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Deadly Rabbit Disease Could Be Coming to the Midwest, Biologists Warn

RHDV2 is nearly 100 percent fatal—and it's spreading. Here's how hunters can help
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Michigan wildlife biologists have warned about the scourge of the new rabbit fever.

Western biologists were the first to sound the alarm several months ago, but now Michigan’s Department of Natural Resources is also warning hunters about the dangers of a nearly 100 percent fatal rabbit disease known as RHDV2. Although the virus has not yet been found in Michigan, wildlife officials there are reminding hunters and residents to remain vigilant.

Rabbit hemorrhagic disease virus type 2, or RHDV2, is a fatal infection in domestic and wild rabbits and hares, and has been discovered in many states around the nation. The virus has been especially prevalent in the Southwest, most notably Texas, Colorado, New Mexico, Arizona, Utah, Nevada, and Southern California. But the disease has also been found in rabbits in many states from Florida to Montana, Wyoming, Idaho, and Washington state. The first case in the U.S. was reported in Ohio, in 2018, but most of the East, South, and Midwest haven’t reported cases—Yet.

Though the disease doesn’t affect people or other animal species, the virus is highly contagious among rabbits and almost always fatal.

A rabbit can develop the disease by having contact with an ill rabbit or its excretions, or with an item that has touched. RHDV2 can also survive in the environment. The virus can seriously impact wild and domestic rabbits and hares wherever found. Anyone who keeps or handles rabbits should take precautions to prevent spreading the virus. Authorities recommend hunters wear gloves when field-dressing rabbits and hares, bury any remains on-site at a depth of at least two feet to prevent scavenging animals from digging them up, and wash their hands thoroughly when finished. Regularly cleaning and disinfecting all items and surfaces a rabbit has touched or used is wise. Bleach is effective against the virus.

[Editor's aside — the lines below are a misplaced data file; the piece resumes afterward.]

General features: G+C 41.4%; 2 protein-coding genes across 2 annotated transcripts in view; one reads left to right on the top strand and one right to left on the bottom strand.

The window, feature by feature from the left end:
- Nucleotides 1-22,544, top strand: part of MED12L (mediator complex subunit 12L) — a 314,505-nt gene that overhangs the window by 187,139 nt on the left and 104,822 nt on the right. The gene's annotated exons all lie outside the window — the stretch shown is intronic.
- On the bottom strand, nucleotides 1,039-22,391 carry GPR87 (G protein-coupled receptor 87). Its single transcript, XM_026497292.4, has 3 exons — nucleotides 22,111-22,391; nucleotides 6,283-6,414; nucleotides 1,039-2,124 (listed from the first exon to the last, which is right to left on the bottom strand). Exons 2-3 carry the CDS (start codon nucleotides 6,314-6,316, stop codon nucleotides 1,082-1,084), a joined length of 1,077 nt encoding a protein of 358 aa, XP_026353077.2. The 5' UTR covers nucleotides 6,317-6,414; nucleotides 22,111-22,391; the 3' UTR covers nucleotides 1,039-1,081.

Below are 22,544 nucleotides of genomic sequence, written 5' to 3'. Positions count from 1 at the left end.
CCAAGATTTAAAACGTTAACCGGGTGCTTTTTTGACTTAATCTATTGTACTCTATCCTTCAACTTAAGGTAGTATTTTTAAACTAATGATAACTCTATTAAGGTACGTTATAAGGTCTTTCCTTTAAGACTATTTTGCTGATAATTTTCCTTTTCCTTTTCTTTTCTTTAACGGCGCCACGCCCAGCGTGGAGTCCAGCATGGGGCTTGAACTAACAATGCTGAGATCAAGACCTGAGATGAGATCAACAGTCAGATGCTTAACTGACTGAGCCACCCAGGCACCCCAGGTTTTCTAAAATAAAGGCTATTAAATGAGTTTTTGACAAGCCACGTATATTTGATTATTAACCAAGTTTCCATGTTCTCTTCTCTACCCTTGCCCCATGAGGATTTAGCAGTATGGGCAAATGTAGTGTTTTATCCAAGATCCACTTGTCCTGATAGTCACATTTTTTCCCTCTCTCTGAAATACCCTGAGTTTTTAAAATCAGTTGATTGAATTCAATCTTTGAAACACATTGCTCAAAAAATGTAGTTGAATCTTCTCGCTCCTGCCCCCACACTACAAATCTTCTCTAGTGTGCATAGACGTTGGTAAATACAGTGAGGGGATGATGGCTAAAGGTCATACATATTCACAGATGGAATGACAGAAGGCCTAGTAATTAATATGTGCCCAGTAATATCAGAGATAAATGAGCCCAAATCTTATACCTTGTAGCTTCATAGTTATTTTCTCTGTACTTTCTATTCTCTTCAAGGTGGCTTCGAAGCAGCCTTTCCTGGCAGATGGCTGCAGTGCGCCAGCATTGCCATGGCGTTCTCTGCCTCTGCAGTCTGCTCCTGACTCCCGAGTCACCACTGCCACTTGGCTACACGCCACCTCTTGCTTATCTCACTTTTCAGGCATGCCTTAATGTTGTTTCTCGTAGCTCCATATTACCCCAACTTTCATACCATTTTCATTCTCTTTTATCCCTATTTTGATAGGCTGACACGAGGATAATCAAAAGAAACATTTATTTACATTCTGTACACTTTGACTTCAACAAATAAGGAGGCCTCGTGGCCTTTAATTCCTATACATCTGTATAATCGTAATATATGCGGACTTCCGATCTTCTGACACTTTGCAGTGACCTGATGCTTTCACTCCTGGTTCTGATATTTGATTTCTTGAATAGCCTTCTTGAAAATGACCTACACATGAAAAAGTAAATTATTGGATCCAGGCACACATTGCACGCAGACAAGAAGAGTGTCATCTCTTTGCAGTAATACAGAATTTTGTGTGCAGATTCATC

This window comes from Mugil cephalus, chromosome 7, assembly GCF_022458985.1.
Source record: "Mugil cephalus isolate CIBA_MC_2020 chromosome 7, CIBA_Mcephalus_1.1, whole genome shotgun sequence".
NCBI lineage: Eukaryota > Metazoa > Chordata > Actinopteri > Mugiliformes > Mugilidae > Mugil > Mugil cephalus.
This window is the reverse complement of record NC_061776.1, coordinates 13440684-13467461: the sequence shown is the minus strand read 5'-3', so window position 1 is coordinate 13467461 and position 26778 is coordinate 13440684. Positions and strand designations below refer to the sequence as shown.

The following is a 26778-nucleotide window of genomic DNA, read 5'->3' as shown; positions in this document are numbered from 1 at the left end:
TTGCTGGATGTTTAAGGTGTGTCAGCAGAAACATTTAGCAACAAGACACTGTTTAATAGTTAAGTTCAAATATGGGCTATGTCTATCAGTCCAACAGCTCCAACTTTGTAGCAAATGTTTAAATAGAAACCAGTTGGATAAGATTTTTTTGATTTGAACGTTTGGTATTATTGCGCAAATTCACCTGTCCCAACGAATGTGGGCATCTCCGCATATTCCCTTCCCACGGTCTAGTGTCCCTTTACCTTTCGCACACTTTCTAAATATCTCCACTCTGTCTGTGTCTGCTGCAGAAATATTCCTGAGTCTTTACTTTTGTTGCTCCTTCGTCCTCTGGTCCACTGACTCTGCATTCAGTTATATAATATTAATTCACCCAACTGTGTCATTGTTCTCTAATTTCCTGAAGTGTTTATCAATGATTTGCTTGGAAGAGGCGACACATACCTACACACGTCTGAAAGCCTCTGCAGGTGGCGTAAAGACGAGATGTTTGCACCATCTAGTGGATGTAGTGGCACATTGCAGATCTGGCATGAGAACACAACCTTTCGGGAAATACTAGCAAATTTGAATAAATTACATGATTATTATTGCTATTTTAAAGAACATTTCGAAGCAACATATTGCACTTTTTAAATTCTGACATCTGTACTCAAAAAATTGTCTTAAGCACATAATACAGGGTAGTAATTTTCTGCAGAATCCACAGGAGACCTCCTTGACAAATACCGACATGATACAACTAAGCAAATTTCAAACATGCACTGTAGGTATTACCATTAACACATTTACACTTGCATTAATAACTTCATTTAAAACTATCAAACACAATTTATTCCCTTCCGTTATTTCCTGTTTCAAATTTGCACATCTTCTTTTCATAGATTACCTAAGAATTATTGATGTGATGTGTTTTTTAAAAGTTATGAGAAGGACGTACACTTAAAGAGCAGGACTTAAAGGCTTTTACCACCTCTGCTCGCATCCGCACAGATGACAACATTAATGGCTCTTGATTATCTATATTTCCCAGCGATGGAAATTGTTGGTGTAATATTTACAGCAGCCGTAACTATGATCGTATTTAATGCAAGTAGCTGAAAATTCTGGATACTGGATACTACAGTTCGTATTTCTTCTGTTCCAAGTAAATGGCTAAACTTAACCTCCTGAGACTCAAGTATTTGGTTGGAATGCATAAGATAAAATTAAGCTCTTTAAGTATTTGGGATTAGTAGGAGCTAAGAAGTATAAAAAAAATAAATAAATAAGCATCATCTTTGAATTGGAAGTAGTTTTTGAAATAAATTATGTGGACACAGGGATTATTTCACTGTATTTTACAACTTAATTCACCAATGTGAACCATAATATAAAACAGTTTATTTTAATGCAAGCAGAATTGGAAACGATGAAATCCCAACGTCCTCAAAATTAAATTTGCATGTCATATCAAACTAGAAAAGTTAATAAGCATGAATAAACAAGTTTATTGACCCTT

Falconers should avoid flying birds in areas with known RHDV2 outbreaks, prevent birds from consuming dead or diseased rabbits or hares, and sanitize gear between outings. It is recommended that no pieces or parts of rabbits or hares be transported between states.

Meat from healthy rabbits and hares is safe to consume when cooked properly. RHDV2 is not known to affect humans, livestock, or pets.